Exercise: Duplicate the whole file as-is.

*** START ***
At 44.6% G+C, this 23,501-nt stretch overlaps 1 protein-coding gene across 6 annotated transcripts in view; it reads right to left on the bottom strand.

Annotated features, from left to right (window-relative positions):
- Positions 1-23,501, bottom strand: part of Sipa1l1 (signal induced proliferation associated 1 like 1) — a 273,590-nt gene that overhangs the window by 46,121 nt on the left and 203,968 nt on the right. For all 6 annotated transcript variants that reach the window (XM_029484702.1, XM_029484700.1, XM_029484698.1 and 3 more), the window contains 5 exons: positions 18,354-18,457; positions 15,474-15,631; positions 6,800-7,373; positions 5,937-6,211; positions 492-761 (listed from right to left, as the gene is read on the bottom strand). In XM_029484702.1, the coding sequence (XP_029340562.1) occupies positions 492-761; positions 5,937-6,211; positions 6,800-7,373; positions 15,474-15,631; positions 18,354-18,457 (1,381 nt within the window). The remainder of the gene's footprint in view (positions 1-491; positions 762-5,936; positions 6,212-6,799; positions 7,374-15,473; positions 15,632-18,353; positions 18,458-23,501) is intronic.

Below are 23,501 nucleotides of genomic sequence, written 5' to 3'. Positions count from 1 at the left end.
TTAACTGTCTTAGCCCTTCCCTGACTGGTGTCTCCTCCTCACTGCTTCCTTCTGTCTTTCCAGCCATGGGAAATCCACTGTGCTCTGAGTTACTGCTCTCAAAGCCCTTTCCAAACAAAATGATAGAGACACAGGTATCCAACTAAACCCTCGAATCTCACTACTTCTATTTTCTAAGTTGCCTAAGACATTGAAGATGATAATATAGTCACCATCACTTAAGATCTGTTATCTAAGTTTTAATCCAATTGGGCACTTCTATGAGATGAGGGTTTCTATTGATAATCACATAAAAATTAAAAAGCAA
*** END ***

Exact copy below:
At 44.6% G+C, this 23,501-nt stretch overlaps 1 protein-coding gene across 6 annotated transcripts in view; it reads right to left on the bottom strand.

Annotated features, from left to right (window-relative positions):
- Positions 1-23,501, bottom strand: part of Sipa1l1 (signal induced proliferation associated 1 like 1) — a 273,590-nt gene that overhangs the window by 46,121 nt on the left and 203,968 nt on the right. For all 6 annotated transcript variants that reach the window (XM_029484702.1, XM_029484700.1, XM_029484698.1 and 3 more), the window contains 5 exons: positions 18,354-18,457; positions 15,474-15,631; positions 6,800-7,373; positions 5,937-6,211; positions 492-761 (listed from right to left, as the gene is read on the bottom strand). In XM_029484702.1, the coding sequence (XP_029340562.1) occupies positions 492-761; positions 5,937-6,211; positions 6,800-7,373; positions 15,474-15,631; positions 18,354-18,457 (1,381 nt within the window). The remainder of the gene's footprint in view (positions 1-491; positions 762-5,936; positions 6,212-6,799; positions 7,374-15,473; positions 15,632-18,353; positions 18,458-23,501) is intronic.

Below are 23,501 nucleotides of genomic sequence, written 5' to 3'. Positions count from 1 at the left end.
TTAACTGTCTTAGCCCTTCCCTGACTGGTGTCTCCTCCTCACTGCTTCCTTCTGTCTTTCCAGCCATGGGAAATCCACTGTGCTCTGAGTTACTGCTCTCAAAGCCCTTTCCAAACAAAATGATAGAGACACAGGTATCCAACTAAACCCTCGAATCTCACTACTTCTATTTTCTAAGTTGCCTAAGACATTGAAGATGATAATATAGTCACCATCACTTAAGATCTGTTATCTAAGTTTTAATCCAATTGGGCACTTCTATGAGATGAGGGTTTCTATTGATAATCACATAAAAATTAAAAAGCAA